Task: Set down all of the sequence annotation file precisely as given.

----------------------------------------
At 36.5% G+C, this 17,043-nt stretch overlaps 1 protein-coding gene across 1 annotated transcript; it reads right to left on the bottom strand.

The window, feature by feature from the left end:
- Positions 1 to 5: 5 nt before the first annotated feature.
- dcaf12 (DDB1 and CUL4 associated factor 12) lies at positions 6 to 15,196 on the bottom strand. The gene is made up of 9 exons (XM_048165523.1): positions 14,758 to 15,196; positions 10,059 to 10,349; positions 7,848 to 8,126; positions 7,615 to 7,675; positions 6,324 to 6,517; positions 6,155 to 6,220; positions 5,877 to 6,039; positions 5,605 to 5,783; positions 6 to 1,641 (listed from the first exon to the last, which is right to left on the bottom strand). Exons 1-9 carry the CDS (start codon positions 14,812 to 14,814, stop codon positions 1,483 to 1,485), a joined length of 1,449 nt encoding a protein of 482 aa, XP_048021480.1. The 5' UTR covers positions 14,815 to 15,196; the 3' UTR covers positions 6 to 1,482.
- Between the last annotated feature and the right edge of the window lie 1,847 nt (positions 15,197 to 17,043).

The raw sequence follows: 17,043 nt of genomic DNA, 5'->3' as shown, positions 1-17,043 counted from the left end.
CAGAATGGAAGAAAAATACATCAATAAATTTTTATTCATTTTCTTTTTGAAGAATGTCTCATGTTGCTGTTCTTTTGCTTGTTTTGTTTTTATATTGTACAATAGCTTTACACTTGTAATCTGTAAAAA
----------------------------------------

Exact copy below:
At 36.5% G+C, this 17,043-nt stretch overlaps 1 protein-coding gene across 1 annotated transcript; it reads right to left on the bottom strand.

The window, feature by feature from the left end:
- Positions 1 to 5: 5 nt before the first annotated feature.
- dcaf12 (DDB1 and CUL4 associated factor 12) lies at positions 6 to 15,196 on the bottom strand. The gene is made up of 9 exons (XM_048165523.1): positions 14,758 to 15,196; positions 10,059 to 10,349; positions 7,848 to 8,126; positions 7,615 to 7,675; positions 6,324 to 6,517; positions 6,155 to 6,220; positions 5,877 to 6,039; positions 5,605 to 5,783; positions 6 to 1,641 (listed from the first exon to the last, which is right to left on the bottom strand). Exons 1-9 carry the CDS (start codon positions 14,812 to 14,814, stop codon positions 1,483 to 1,485), a joined length of 1,449 nt encoding a protein of 482 aa, XP_048021480.1. The 5' UTR covers positions 14,815 to 15,196; the 3' UTR covers positions 6 to 1,482.
- Between the last annotated feature and the right edge of the window lie 1,847 nt (positions 15,197 to 17,043).

The raw sequence follows: 17,043 nt of genomic DNA, 5'->3' as shown, positions 1-17,043 counted from the left end.
CAGAATGGAAGAAAAATACATCAATAAATTTTTATTCATTTTCTTTTTGAAGAATGTCTCATGTTGCTGTTCTTTTGCTTGTTTTGTTTTTATATTGTACAATAGCTTTACACTTGTAATCTGTAAAAA